But what does it mean that they exist "beyond the mortal realm"? We can take many guesses, but to me, the one that seems most obvious, practical, and unifying for the story is that they are, indeed, the souls of the dead. This definition matches up with what we already know, which is that Dormin can bring souls back from the dead, as Wander requests, and as Dormin seems to do upon the game's ending.

For the purposes of this interpretation, let us assume that Dormin's sole ability is to control the souls of the dead, as he exhibits no other significant powers within Shadow of the Colossus's timeline, other than an expanded awareness of things going on in the Forbidden Lands.

So how does this power work? Can Dormin just order souls around? Can he summon them back into their bodies? Again, how are we meant to interpret this?

One thing we may observe is that Dormin's own essence seems to be the root of his power; the "energy", so to speak, from Dormin's metaphysical presence is the very force which gives life, and it is not necessarily his ability to will beings back from the dead.

That is to say: it is possible that that the fraction of Dormin which resides inside each colossus could be the very reason these artificial creatures are able to come to life at all. This would mean that Dormin's essence compulsively and irresistibly contributes a life-giving force to whatever vessel it inhabits; but this would also mean that the vessel must already lack a life-giving force of its own. What evidence do we have to support this assumption?

Think back to the isolated moments in which Dormin brought someone back to life. In the case of Wander, Dormin does not seize control over him until he is dead -- slain by one of Emon's men. And in this moment, it is extremely apparent that Dormin's united essence is inhabiting Wander's body. In the instances prior to Wander's death, Wander is clearly in control, as his only desire is to approach Mono, to see that she is alive. If Dormin were in control in this moment, why would he risk letting his vessel become damaged? Why not grow into his enormous stature and terrorize Emon's company then? After all, in letting the soldiers injure Wander, Dormin himself is handicapped with a weak leg (thanks to the crossbow bolt).

Thus, let us postulate that Dormin's powers are governed by laws he cannot metaphysically break. As we must obey physical laws of the physical world such as gravity, inertia, and friction, Dormin too must obey the metaphysical laws of the metaphysical world.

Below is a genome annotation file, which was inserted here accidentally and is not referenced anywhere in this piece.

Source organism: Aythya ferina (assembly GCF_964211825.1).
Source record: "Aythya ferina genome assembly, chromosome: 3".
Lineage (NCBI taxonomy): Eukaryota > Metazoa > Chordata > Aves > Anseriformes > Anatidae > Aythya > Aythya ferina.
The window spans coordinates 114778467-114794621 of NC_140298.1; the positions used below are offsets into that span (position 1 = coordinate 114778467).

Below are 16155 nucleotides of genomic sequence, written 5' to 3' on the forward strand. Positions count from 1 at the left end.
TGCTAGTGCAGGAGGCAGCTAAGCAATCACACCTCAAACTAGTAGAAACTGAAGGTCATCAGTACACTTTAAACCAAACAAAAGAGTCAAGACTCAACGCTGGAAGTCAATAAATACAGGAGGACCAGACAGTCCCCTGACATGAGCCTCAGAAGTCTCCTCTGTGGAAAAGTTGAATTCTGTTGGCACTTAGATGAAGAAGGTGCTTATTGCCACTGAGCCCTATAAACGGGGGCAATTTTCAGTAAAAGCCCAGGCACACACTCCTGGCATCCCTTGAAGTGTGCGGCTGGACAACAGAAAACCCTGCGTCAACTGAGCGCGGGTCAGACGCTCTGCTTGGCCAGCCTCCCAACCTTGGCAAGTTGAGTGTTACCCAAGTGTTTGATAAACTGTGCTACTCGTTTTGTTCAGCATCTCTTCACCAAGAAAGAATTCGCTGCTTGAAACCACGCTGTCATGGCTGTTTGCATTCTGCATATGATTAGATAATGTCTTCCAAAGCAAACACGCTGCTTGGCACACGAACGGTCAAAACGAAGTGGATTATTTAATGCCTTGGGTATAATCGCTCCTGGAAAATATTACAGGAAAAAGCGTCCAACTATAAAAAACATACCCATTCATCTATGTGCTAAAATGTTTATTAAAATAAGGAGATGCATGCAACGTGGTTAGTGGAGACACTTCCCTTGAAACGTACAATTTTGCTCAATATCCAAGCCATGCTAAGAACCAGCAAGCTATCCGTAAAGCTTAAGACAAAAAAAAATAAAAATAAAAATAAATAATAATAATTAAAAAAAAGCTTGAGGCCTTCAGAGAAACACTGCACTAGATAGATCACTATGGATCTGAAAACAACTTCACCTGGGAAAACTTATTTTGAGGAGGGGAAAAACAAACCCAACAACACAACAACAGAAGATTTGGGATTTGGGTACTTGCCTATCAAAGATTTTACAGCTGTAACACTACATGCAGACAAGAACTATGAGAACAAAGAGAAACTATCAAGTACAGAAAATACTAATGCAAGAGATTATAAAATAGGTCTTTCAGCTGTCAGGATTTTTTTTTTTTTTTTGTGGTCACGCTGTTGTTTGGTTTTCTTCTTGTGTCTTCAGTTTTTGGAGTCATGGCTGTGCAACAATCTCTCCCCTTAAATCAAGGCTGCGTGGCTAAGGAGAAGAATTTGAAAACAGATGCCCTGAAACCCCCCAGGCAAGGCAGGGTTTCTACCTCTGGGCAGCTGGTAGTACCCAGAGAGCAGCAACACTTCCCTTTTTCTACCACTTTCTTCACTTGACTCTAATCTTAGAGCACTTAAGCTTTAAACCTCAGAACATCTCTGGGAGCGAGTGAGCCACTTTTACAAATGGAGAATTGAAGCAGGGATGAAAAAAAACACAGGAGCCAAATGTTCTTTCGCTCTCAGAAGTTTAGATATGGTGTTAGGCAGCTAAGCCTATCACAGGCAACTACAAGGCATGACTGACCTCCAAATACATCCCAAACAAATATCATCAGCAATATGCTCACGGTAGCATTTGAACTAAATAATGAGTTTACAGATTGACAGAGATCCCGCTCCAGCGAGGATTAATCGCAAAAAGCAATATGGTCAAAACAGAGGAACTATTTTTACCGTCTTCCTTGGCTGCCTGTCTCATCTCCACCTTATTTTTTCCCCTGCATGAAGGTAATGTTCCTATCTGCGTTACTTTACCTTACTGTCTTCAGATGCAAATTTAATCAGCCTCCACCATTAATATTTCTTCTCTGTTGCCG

If any of this is true, then it would also mean that Dormin's power could conceivably be harnessed. In this case, it has been harnessed by the ancient inhabitants of the Forbidden Lands for the purpose of creating self-defending fortresses that would keep the fraction of Dormin within safe from being reunited with its other pieces.

Now that we have a grasp on how Dormin's talent possibly works, let us build upon it. It's clear that Dormin is not omnipotent, as he was imprisoned against his own will. Or, at the very least, he's not all-powerful within the mortal realm. So how far does his dominion extend? Is he the divine ruler of a separate realm, where all souls go upon death? From here, we are free to our own musings. His relations to the supernatural are not clear, and so what would've been a handful of possibilities becomes hundreds or thousands. But let me point out one piece of information from which we may be able to glean some semblance of a concrete understanding.

We are led to wonder if Dormin's power originates from some authority over spirits, or a mastery of some kind of spiritual energy. In my line of thinking, if Dormin were given authority, it would have little to do with his own abilities. Merely by giving the word, he ought to have control over souls. But from what we've established, his own essence is the very driving force of his life-giving power, meaning that he himself has the ability to control the dead -- their spiritual energy, if you will -- not merely an authoritative voice. Again, this is largely speculation.

If Dormin is not an authoritative being, then what kind of being is he? Is he really a god, or in a lust for power, did he trick an ancient civilization into worshiping him for his life-giving abilities? We have to find our own answers, but one thing seems clear is that Dormin isn't as powerful as he lets on.

But where his power lacks, he makes up for with guile.

While what we have discussed here amounts to nothing more than a self-consistent interpretation, I will nonetheless say one thing: that Dormin can still speak freely and observe the happenings of the Forbidden Lands tells me that he is either not fully sealed or that his consciousness still remains in another realm of existence.



Luis said...

Very well written. Your theory about the "beings created of light" is the exact same as my own. I knew I wasn't alone in thinking that.

Unknown said...

I know old post is old but there's no mention of the shrine doves. Which look like beings of light in the game.